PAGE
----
Autoethnography of a working professional, mother, student, person of color/other, foreign-born national
Binuya, Catherine Tungol
MetadataShow full item record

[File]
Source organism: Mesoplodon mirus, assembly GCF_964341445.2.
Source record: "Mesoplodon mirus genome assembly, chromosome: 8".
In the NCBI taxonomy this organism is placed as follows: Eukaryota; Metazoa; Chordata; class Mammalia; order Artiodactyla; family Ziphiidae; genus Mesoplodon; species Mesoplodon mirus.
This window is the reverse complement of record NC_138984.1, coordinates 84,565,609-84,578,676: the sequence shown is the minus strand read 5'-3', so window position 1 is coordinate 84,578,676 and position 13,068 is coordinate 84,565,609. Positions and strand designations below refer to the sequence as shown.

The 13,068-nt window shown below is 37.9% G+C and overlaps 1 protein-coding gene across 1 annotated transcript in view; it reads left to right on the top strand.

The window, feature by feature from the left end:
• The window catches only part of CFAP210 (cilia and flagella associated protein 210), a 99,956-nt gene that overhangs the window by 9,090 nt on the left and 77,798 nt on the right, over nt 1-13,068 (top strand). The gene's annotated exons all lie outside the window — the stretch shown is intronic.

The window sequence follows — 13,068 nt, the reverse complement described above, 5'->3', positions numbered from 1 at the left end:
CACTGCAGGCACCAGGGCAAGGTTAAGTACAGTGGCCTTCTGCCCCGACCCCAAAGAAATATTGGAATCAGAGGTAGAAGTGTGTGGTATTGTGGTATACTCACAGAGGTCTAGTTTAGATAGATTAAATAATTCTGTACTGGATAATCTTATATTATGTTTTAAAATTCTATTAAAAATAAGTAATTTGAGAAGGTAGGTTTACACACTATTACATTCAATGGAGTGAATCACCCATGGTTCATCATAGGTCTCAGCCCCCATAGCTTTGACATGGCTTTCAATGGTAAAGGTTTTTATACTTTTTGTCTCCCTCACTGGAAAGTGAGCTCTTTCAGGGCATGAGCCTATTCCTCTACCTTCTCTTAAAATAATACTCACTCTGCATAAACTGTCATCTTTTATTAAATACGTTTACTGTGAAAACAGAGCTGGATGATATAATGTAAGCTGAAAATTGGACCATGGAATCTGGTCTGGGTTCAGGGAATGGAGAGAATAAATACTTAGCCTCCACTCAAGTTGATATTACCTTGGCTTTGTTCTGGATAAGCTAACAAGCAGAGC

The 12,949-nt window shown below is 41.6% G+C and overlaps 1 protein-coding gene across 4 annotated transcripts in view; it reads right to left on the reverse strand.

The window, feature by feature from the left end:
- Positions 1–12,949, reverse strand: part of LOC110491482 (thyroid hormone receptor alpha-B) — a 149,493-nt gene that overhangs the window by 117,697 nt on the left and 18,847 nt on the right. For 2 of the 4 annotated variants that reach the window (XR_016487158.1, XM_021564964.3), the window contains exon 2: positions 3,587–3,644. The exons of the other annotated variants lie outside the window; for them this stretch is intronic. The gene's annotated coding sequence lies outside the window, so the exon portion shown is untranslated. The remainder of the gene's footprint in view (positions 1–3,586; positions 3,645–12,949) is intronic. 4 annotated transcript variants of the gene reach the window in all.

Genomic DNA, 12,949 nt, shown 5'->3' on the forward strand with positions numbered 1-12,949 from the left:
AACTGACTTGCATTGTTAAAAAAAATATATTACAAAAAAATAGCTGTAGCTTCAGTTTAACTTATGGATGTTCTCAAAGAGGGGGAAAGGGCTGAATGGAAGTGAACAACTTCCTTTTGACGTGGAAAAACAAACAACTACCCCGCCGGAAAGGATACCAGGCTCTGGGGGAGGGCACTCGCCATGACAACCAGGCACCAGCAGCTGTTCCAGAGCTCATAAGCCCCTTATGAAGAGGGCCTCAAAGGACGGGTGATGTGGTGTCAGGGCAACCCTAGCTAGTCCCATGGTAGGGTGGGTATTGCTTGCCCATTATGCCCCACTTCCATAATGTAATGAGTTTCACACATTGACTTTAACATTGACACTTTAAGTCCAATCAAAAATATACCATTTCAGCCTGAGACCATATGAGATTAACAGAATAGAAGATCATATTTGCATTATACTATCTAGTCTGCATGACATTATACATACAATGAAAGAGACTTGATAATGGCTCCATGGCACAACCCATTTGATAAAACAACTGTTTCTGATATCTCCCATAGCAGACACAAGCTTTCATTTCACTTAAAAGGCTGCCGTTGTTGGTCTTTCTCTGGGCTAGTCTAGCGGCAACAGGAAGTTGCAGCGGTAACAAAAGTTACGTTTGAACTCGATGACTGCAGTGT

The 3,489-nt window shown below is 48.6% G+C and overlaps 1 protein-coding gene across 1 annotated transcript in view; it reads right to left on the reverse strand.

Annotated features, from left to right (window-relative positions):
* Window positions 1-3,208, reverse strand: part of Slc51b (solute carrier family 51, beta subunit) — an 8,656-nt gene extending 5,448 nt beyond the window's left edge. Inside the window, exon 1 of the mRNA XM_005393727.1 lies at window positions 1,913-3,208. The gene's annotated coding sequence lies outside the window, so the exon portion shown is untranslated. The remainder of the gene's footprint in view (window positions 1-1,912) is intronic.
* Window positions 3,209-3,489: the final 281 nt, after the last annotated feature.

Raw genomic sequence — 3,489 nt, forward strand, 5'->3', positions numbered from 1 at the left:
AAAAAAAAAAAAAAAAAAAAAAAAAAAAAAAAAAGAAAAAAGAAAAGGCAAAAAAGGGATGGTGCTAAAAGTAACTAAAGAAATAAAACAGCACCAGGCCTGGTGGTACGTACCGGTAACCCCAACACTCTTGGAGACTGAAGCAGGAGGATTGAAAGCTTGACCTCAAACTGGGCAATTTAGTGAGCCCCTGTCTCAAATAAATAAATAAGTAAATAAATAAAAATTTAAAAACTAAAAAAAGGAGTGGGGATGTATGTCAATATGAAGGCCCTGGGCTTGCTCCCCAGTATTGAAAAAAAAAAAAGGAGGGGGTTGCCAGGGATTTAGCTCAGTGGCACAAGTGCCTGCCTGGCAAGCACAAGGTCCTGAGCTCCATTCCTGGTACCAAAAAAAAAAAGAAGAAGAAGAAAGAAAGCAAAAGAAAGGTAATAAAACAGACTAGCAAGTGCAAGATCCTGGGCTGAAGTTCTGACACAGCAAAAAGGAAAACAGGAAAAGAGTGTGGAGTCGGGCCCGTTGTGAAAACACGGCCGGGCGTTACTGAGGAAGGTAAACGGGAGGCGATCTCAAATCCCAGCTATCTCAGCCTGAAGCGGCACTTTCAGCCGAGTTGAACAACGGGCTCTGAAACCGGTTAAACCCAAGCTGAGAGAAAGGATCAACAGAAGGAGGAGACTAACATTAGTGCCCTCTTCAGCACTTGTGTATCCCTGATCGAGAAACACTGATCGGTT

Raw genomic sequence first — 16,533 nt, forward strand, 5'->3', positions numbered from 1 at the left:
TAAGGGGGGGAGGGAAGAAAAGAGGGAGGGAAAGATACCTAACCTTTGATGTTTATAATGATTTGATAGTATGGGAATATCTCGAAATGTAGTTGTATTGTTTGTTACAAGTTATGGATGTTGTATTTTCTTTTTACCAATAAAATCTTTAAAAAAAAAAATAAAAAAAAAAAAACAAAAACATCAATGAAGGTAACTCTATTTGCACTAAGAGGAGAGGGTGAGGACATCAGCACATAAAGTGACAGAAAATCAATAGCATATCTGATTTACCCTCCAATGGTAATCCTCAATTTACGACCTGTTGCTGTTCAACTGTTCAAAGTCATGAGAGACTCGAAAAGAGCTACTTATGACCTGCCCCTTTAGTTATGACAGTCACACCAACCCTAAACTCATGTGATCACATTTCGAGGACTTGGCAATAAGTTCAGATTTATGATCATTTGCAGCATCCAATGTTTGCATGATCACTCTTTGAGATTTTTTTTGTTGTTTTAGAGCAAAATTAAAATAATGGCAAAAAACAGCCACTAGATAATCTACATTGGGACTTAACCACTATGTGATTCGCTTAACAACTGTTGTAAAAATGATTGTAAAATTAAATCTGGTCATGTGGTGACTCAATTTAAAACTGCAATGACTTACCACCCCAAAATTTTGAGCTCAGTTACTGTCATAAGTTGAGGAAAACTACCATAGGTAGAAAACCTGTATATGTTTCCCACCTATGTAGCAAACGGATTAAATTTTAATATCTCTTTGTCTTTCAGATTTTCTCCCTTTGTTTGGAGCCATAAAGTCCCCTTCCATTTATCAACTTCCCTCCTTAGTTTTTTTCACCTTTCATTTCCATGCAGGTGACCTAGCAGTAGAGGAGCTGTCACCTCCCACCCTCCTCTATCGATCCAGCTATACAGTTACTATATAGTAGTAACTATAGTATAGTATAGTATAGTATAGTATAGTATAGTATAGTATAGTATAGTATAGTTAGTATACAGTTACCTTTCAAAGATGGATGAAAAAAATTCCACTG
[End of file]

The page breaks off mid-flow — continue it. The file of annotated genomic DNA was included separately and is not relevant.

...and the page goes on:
Persistence and integration of an individual depends on the individual’s characteristics and motivation, available and accessible levels of support, and congruence with cultural values, behaviors, and expectations. This autoethnographic study reflects the analysis of the intersectionality of multiple identities as a working professional, mother, student, person of color/Other, foreign-born national across the cultural environments of work, home, and school as I pursue an online doctoral program in education in the United States. Taken from a post-modernist, post-structuralist lens, this research examines the axiology of personal truths to reflect on systematic inequalities experienced as gender-based and racial discrimination and oppression in the context of culture. This research explores the theme of the influence of ethnic cultural roots and internalized values of families of origin on the contextual development and expression of multiple identities. Tinto’s Student Integration Model (SIM) serves as a starting point to problematize integration models based on dominant cultural characteristics that perpetuate White, male privilege. This research advocates for a more multi-culturally inclusive integration processes that address marginalized group identity membership, challenges the model minority myth, and work-life balance. Theory-to-practice takeaways are offered for administrators for implementation to improve workplace environments.